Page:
By Nesrine Malik
April 17, 2014
The defence of free speech often hides a multitude of sins. Since Brandeis University withdrew an honor it had intended to bestow on the author and activist Ayaan Hirsi Ali, many have flocked to her defence in the name of free expression — no matter how offensive. But implicitly they are suggesting that Islam and Muslims are worthy targets of Ms. Hirsi Ali’s scorn. And their preciousness about the right to offend won’t be credible until they advocate extending it beyond Islamophobes — to racists, anti-Semites and homophobes, too.
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Ms. Hirsi Ali is no casual critic of Islam; she has built a career and brand railing against what she calls “a destructive, nihilistic cult of death.” She has even come perilously close to justifying the Norwegian mass murderer, Anders Behring Breivik, whose killing spree, according to her, was a last recourse because he felt he had been “censored” by “advocates of silence” — a nebulous group that she insists promotes a dangerous mix of multiculturalism and tolerance of Islam.
Brandeis stated that her planned address didn’t share the “university’s core values” and rescinded an honorary degree; the university’s volte face may have been clumsy, but it wasn’t censorship. In the eyes of Ms. Hirsi Ali’s supporters, however, Brandeis was “kowtowing to the Muslim hordes” and giving in to the pressure of Arab money.
It’s not entirely unreasonable that a liberal arts institution would view this sort of language as discordant with its values. After all, academic institutions are cultural battlegrounds, and they set the tone for contemporary discourse. But the accusations leveled at Brandeis show the perils of not sticking entirely to free speech absolutism.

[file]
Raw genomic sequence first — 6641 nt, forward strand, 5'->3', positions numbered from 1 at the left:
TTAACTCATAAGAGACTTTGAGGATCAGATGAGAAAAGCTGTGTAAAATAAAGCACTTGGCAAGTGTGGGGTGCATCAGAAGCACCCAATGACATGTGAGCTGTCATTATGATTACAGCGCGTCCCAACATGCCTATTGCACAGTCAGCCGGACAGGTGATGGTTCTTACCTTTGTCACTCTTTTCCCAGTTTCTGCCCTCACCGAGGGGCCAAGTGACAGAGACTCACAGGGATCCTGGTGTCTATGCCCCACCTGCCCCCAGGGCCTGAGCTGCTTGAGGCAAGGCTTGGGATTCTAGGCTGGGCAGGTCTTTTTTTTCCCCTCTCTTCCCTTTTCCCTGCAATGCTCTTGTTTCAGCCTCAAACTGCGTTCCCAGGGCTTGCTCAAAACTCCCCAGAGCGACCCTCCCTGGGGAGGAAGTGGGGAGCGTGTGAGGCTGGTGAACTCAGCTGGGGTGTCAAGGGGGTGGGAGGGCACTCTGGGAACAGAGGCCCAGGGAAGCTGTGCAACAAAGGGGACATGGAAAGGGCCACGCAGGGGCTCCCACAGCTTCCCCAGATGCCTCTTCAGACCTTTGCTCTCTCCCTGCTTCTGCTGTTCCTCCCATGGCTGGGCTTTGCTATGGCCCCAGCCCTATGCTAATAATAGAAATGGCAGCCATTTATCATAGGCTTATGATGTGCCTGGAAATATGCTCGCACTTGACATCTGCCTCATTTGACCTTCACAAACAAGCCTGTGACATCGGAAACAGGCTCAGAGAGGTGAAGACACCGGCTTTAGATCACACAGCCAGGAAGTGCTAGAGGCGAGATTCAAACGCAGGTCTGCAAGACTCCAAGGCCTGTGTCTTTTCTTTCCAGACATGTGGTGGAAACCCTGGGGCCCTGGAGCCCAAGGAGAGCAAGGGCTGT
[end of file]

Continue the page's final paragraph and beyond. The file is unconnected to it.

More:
The university appeared not to have done basic research on Ms. Hirsi Ali’s rhetoric and how strong a reaction she often provokes. She skillfully rebranded the incident as an attack on free speech and an attempt to silence her. This summoned forth a panoply of voices coming to her defense; some went so far as to claim that she’d been metaphorically “honor killed.”
Couching Ms. Hirsi Ali’s defense in the derision of Islam is troubling — and it exposes how selective champions of free speech can be. In a rather hysterical response in The Daily Beast, James Kirchick peppered his defense of Ms. Hirsi Ali with references to Muslim detractors as one step away from terrorists, and drew a tenuous line between not granting someone an award and endorsing murder. He wrote that “forcing a university to rescind its honoring of an acclaimed critic of Islam exists on a censorious continuum that ends with the dismal fate of individuals like Theo van Gogh.” In Mr. Kirchick’s world, petitions are Fatwas, and it’s only a matter of time before leafy university campuses are littered with the corpses of academic jihad’s victims.